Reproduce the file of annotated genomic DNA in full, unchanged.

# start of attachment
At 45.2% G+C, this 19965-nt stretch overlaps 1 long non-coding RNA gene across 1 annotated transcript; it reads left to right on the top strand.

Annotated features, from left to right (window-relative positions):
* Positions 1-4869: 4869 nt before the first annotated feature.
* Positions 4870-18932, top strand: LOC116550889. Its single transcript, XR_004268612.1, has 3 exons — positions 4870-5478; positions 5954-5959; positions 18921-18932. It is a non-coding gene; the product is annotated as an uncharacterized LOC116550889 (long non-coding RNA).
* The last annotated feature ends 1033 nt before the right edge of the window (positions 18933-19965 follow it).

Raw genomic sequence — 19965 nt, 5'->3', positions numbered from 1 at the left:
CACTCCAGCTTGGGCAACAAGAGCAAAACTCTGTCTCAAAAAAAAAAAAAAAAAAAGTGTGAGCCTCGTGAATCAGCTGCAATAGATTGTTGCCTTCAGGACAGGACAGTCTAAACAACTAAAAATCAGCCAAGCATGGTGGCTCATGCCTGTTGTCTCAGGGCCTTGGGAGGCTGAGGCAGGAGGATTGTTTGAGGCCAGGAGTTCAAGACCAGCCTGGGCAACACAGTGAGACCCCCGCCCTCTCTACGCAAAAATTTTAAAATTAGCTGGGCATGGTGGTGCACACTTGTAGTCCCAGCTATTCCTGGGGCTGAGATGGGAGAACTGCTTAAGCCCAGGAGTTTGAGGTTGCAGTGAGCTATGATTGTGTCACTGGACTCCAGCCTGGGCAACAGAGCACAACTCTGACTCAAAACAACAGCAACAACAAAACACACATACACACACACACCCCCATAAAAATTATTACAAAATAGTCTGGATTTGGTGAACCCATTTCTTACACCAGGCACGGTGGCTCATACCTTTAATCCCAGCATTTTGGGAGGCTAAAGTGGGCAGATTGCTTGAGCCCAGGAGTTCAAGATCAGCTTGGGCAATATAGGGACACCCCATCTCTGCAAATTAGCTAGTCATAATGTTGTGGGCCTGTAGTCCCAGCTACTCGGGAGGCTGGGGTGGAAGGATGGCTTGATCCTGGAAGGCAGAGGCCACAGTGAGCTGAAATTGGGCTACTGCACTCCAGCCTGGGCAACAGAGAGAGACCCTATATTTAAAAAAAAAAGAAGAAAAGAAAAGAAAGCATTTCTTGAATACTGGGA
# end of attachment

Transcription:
At 45.2% G+C, this 19965-nt stretch overlaps 1 long non-coding RNA gene across 1 annotated transcript; it reads left to right on the top strand.

Annotated features, from left to right (window-relative positions):
* Positions 1-4869: 4869 nt before the first annotated feature.
* Positions 4870-18932, top strand: LOC116550889. Its single transcript, XR_004268612.1, has 3 exons — positions 4870-5478; positions 5954-5959; positions 18921-18932. It is a non-coding gene; the product is annotated as an uncharacterized LOC116550889 (long non-coding RNA).
* The last annotated feature ends 1033 nt before the right edge of the window (positions 18933-19965 follow it).

Raw genomic sequence — 19965 nt, 5'->3', positions numbered from 1 at the left:
CACTCCAGCTTGGGCAACAAGAGCAAAACTCTGTCTCAAAAAAAAAAAAAAAAAAAGTGTGAGCCTCGTGAATCAGCTGCAATAGATTGTTGCCTTCAGGACAGGACAGTCTAAACAACTAAAAATCAGCCAAGCATGGTGGCTCATGCCTGTTGTCTCAGGGCCTTGGGAGGCTGAGGCAGGAGGATTGTTTGAGGCCAGGAGTTCAAGACCAGCCTGGGCAACACAGTGAGACCCCCGCCCTCTCTACGCAAAAATTTTAAAATTAGCTGGGCATGGTGGTGCACACTTGTAGTCCCAGCTATTCCTGGGGCTGAGATGGGAGAACTGCTTAAGCCCAGGAGTTTGAGGTTGCAGTGAGCTATGATTGTGTCACTGGACTCCAGCCTGGGCAACAGAGCACAACTCTGACTCAAAACAACAGCAACAACAAAACACACATACACACACACACCCCCATAAAAATTATTACAAAATAGTCTGGATTTGGTGAACCCATTTCTTACACCAGGCACGGTGGCTCATACCTTTAATCCCAGCATTTTGGGAGGCTAAAGTGGGCAGATTGCTTGAGCCCAGGAGTTCAAGATCAGCTTGGGCAATATAGGGACACCCCATCTCTGCAAATTAGCTAGTCATAATGTTGTGGGCCTGTAGTCCCAGCTACTCGGGAGGCTGGGGTGGAAGGATGGCTTGATCCTGGAAGGCAGAGGCCACAGTGAGCTGAAATTGGGCTACTGCACTCCAGCCTGGGCAACAGAGAGAGACCCTATATTTAAAAAAAAAAGAAGAAAAGAAAAGAAAGCATTTCTTGAATACTGGGA